Plenty of evidence suggests that sports broadcasts aren’t resonating as well with Generation Z—Americans born after 1996—as they did with previous generations. According to a recent poll, only 53 percent of Gen Zers identify as sports fans. And more troubling for networks that have invested heavily in live sports, Gen Zers are half as likely as Millennials to watch live sports regularly, and twice as likely to never watch.

Exacerbating those trends, the pandemic has made sports unusually tough to follow. The normal sports calendar was wildly reshuffled. The NBA Finals, which are usually played in June, began in October. Normally in April, pro golf’s storied Masters Tournament was moved to November. In college football, well more than 100 games were canceled or postponed as many colleges and universities struggled to deal with the virus. During some weeks of the NFL season, games were played on Tuesdays or Wednesdays because positive COVID-19 tests by players and staff had delayed games scheduled for the previous weekend. In late November, the Denver Broncos actually had to play their game against the New Orleans Saints without any quarterbacks on the roster because of COVID-19 protocols. (To fill the position, Denver tapped a wide receiver from its practice squad.) The NCAA men’s March Madness tournament will take place this year, but inside a bubble in Indianapolis, and with a limited number of fans.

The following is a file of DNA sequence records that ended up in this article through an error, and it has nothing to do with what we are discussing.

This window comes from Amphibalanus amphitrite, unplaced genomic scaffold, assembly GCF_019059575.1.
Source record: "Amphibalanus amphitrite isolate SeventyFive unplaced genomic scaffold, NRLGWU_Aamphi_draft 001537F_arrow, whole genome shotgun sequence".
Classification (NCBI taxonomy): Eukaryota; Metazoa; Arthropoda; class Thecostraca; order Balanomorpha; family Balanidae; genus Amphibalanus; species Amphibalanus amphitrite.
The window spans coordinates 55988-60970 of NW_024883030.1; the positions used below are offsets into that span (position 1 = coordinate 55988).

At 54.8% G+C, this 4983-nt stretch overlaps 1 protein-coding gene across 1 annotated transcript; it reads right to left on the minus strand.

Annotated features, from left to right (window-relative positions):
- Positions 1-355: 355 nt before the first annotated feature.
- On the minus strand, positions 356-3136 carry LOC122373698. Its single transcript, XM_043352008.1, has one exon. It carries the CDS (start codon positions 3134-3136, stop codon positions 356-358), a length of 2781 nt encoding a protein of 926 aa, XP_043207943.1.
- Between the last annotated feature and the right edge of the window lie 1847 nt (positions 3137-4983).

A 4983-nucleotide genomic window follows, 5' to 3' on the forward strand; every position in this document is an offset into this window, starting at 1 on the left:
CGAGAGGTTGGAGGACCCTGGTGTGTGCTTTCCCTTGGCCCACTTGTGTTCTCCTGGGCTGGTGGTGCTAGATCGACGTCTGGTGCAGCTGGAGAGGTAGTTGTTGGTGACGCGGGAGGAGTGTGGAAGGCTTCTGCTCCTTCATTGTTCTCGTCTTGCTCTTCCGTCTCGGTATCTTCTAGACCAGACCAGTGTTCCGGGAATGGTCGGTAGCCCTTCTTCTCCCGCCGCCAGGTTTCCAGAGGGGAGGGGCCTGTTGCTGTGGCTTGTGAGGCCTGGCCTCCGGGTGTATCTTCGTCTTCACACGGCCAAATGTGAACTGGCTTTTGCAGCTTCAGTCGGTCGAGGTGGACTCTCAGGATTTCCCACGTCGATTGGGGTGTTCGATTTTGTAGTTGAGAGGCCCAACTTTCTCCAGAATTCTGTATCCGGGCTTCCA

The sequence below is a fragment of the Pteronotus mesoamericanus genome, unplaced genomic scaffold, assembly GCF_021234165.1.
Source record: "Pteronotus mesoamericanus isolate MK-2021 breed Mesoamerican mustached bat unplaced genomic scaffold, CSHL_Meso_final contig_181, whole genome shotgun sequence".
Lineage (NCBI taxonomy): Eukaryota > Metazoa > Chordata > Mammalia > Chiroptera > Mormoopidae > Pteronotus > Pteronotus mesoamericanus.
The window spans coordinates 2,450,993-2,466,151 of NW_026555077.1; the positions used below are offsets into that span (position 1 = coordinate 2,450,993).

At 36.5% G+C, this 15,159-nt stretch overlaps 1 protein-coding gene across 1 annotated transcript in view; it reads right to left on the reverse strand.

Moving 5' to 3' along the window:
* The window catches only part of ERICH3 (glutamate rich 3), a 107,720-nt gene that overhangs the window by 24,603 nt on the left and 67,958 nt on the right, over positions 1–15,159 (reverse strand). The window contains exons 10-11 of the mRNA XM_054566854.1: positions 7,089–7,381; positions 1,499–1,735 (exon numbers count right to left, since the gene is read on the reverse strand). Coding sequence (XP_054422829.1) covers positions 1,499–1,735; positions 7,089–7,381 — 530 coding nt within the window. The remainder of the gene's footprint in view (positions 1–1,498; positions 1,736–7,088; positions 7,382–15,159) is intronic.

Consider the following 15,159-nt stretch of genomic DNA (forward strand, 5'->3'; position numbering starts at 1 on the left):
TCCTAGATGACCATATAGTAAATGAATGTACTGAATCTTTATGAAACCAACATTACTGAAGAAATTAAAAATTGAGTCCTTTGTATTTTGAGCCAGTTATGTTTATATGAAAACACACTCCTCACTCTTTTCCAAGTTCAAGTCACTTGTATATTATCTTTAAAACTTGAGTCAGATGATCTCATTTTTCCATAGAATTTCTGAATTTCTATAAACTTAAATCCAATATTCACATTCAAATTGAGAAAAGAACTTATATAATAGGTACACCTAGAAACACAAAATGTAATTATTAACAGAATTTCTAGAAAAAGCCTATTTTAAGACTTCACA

Even though the sports world did provide several moments of reprieve for the nation—for example, ESPN’s highly successful documentary series on Michael Jordan—it ultimately could not make fans forget certain harsh realities. Even if some fans were able to compartmentalize the pandemic’s heavy toll, the sports-viewing experience only reminded fans of just how abnormal things were. The pageantry and traditions in sports largely were missing. The Augusta National Golf Club’s “Amen Corner” had no roaring crowd during the Masters. When Green Bay Packers players scored touchdowns at Lambeau Field, they did the famous “Lambeau leap” into empty stands—if they did it at all. The new normal for fans is watching games with manufactured crowd noise and virtual or cardboard fans in the stands.